Beautifully written! It would not surprise me that most people in this world have many, if not all of these fears! I remember sitting with my much younger sister one day who was opening up with me about how insignificant, ugly, and scared she felt. "Funny",I said, "I feel the same way but maybe if we think about the fact we both feel the same way then we can realize we are not alone and that quite possibly more people than we realize also feel this way! It doesn't quite squash those feelings but in little ways it makes it seem ok and that really we aren't as insignificant ad we thought!"b
Your blogged touched my younger self that still lives within these older bones. Criticism hurts, but more so in how it's delivered! I agree that our world has become more critical of others and less compassionate. Yet I believe what's even more evident is our criticism of ourselves is skyrocketing. We live so much in our heads. Even reading our texts or comments on posts, etc. we are sitting alone looking at words that start swirling around in our mind, sometimes creating a tornado of utter self-destruction. Unfortunately we can't control others and that's what I try to continually tell myself. Most of the time that brings me back to being more calm in my thoughts!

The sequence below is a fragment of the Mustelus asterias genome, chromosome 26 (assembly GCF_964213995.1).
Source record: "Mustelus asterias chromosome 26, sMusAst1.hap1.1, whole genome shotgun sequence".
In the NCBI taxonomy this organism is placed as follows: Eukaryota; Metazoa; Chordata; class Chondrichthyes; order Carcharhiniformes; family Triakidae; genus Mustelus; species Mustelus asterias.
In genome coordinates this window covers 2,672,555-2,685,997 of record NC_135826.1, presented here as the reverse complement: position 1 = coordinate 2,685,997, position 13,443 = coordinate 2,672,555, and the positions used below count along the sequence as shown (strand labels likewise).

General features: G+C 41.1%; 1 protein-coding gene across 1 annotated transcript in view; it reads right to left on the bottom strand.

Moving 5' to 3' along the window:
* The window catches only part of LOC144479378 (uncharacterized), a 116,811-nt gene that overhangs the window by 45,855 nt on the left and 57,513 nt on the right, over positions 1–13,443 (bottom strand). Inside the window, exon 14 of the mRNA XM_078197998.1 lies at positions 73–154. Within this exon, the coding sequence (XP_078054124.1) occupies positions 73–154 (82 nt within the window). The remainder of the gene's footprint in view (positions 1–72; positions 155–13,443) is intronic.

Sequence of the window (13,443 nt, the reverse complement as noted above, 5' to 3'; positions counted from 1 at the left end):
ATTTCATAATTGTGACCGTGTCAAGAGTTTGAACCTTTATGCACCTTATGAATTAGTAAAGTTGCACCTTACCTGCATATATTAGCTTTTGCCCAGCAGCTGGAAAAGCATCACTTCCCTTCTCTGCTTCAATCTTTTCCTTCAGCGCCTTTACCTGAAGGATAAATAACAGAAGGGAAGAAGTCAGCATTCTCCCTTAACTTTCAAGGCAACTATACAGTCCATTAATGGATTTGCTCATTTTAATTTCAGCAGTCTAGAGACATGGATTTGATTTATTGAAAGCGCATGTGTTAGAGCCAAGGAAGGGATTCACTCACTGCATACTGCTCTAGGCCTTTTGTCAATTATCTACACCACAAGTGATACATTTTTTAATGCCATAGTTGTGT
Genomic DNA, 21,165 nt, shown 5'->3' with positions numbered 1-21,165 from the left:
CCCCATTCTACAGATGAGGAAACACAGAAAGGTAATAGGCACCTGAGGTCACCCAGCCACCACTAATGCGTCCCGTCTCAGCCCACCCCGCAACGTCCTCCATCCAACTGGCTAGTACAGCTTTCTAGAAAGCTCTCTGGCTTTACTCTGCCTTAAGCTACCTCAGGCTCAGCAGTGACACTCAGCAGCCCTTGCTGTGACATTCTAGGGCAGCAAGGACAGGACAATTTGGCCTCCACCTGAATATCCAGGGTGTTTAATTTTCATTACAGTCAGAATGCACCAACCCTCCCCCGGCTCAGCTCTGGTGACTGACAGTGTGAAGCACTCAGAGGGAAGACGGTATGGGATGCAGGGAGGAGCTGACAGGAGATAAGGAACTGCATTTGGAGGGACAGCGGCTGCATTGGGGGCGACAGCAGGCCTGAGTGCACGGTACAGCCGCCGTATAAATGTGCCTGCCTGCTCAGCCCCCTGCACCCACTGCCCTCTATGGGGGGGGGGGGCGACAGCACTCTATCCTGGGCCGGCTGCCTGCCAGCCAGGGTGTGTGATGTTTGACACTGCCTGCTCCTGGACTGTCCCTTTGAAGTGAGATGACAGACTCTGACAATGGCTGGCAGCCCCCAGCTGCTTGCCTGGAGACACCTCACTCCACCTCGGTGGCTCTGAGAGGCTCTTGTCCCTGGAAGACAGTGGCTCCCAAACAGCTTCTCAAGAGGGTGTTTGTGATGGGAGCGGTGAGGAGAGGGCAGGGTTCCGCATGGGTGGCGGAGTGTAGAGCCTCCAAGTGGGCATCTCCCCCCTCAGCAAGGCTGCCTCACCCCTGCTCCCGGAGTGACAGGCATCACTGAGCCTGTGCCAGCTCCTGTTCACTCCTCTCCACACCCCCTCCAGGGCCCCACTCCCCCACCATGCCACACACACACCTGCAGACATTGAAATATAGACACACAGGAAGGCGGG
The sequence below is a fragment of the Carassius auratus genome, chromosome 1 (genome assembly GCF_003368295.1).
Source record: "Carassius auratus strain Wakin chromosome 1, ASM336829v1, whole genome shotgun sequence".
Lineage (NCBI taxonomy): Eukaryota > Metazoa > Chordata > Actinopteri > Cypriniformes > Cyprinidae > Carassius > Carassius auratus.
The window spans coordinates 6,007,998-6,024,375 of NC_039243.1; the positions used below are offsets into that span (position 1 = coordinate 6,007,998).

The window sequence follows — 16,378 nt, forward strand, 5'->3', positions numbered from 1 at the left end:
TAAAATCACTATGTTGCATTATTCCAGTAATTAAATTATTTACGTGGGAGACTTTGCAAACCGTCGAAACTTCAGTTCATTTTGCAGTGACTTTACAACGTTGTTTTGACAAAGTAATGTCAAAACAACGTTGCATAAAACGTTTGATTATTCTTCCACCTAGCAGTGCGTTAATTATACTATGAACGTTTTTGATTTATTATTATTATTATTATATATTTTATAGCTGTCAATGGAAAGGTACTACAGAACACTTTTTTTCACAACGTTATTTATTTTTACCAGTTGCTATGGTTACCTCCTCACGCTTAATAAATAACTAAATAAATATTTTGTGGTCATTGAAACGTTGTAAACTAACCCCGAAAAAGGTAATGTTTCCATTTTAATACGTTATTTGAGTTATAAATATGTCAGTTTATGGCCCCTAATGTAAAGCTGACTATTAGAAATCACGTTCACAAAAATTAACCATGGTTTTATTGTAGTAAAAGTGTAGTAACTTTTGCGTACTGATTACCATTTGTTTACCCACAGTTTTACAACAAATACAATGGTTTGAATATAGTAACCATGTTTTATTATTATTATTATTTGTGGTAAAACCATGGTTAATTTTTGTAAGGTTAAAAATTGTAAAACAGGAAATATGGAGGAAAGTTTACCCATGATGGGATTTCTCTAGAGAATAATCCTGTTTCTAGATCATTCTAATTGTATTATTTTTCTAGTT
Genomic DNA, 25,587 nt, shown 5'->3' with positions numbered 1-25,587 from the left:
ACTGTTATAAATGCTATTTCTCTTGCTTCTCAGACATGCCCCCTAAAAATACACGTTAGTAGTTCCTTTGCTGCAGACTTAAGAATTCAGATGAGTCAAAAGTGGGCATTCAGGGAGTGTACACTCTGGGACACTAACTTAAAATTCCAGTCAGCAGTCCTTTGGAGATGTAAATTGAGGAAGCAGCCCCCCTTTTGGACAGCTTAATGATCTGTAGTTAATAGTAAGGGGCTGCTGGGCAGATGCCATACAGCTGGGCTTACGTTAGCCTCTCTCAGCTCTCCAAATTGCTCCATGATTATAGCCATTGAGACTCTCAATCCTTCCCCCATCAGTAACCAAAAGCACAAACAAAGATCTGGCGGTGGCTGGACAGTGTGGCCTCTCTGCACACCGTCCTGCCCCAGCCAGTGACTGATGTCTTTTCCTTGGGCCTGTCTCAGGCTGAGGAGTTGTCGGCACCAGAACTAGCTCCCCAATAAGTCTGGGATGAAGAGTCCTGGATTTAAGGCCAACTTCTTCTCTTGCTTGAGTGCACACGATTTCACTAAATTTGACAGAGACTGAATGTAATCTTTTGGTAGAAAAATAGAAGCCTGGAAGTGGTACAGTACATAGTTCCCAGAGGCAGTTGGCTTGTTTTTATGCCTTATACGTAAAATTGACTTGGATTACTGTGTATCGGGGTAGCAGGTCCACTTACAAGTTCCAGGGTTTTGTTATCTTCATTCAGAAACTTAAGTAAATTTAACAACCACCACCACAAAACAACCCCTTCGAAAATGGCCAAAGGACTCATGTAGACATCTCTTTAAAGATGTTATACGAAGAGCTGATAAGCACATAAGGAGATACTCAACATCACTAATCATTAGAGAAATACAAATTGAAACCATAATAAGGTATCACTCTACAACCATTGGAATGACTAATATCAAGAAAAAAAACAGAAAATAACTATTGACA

But you being a psychologist know all these things, however, I'll go back to what ai told my sister, "(I majored in psychology too) I feel the same way, and thus we are not alone and that should make us feel better!
That's my two cents worth and may I add just one more thing: follow your dream, don't settle! You are so blessed with a beauty inside you that shines through to someone who doesn't even know you, me! Have a wonderful 2018 and the new adventures that await!
Kim, thank you so very much for this. I'm sorry it's taken me many, many days to reply to your comment (hard to find two free hands to type with a tiny little one to care for at the moment), but your words have stuck with me these past two weeks. The story about you and your sister touched my heart. Isn't it funny how we assume everyone else is free from their own criticisms when really we're all battling our self-doubts (be them minor or major) on a daily basis. You're so right about our criticisms of ourselves skyrocketing. And YES, we live SO much in our heads these days—far too much. That's something I'm going to remind myself of going forward because working from home seems to put me even more in my head, and it takes conscious effort to nudge myself back out to a more balanced, well-rounded perspective.
Ashley, you're so inspiring. I'm looking forward to sitting down with my journal this week and doing some reflecting along these lines. xoxo (p.s. I'd read the hell out of that book!)
Well thank you, Heather. <3 Happy to hear it inspired reflection in you, too. Here's to fear-squashing in 2018! ;)